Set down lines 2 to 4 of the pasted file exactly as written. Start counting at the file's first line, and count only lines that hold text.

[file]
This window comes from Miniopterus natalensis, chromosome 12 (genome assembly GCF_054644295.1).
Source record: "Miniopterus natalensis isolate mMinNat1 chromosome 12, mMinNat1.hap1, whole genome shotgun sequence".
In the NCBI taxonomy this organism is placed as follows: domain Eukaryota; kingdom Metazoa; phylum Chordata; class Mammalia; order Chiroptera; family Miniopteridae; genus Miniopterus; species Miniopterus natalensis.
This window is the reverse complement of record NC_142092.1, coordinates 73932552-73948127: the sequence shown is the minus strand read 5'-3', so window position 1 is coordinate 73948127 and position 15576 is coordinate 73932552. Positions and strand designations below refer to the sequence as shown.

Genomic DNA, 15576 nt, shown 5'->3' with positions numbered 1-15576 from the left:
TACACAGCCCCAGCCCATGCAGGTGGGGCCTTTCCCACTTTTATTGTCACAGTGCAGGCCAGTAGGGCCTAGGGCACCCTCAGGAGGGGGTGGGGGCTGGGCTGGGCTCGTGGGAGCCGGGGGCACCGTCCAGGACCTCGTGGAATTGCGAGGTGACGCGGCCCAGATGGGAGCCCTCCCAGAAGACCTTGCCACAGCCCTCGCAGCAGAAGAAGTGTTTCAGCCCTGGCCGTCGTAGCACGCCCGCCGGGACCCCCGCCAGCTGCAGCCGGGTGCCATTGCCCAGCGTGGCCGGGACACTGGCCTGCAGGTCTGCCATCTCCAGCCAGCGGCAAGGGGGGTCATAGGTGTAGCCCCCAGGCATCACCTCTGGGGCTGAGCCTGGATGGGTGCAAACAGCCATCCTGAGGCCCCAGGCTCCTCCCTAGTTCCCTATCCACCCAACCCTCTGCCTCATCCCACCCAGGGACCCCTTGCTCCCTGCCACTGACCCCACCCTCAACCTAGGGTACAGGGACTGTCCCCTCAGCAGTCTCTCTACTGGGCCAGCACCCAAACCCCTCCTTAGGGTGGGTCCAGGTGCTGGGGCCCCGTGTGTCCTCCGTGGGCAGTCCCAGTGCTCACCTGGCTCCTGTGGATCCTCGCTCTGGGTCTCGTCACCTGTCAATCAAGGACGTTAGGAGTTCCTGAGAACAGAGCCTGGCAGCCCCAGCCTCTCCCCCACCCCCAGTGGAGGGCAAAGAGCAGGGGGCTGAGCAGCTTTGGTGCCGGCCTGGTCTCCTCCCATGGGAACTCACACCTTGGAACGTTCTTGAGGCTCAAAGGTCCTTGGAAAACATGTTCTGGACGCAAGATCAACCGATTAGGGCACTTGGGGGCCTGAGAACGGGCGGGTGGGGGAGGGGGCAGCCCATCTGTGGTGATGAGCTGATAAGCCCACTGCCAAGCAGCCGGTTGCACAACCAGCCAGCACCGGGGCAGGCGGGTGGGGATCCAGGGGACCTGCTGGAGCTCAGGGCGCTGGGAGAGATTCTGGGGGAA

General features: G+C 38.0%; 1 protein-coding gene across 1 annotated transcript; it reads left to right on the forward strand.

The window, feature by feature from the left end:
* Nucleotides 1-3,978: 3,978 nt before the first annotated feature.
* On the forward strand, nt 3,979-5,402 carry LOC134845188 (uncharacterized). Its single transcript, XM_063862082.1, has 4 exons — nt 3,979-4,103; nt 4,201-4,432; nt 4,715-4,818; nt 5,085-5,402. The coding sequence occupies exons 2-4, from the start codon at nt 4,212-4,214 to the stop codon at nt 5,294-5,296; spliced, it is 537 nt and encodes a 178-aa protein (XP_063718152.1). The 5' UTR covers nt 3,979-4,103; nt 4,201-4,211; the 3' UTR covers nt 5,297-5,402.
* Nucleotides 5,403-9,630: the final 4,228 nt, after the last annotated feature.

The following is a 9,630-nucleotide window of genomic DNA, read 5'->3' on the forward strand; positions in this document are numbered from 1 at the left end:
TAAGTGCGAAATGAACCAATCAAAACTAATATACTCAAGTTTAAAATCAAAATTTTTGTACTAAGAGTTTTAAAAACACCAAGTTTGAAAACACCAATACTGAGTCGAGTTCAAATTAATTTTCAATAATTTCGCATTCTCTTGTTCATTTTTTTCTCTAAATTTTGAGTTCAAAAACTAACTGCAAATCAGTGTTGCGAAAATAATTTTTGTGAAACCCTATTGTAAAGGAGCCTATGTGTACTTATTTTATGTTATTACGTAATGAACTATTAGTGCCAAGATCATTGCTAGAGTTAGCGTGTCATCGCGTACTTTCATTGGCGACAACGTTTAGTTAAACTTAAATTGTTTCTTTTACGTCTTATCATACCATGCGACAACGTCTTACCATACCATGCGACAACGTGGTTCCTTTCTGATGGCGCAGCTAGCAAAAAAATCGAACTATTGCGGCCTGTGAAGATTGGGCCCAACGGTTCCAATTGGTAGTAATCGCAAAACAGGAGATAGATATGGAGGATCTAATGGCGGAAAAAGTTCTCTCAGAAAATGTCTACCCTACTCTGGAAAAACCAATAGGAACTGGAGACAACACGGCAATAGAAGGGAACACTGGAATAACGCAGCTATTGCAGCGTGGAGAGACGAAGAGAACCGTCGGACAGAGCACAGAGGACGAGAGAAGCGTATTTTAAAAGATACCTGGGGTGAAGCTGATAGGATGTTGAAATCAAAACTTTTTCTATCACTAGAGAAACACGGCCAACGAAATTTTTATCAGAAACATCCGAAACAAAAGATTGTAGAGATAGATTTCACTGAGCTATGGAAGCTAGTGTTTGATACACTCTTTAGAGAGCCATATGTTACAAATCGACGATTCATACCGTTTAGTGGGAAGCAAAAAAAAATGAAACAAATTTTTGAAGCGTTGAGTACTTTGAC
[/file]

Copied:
Source record: "Miniopterus natalensis isolate mMinNat1 chromosome 12, mMinNat1.hap1, whole genome shotgun sequence".
In the NCBI taxonomy this organism is placed as follows: domain Eukaryota; kingdom Metazoa; phylum Chordata; class Mammalia; order Chiroptera; family Miniopteridae; genus Miniopterus; species Miniopterus natalensis.
This window is the reverse complement of record NC_142092.1, coordinates 73932552-73948127: the sequence shown is the minus strand read 5'-3', so window position 1 is coordinate 73948127 and position 15576 is coordinate 73932552. Positions and strand designations below refer to the sequence as shown.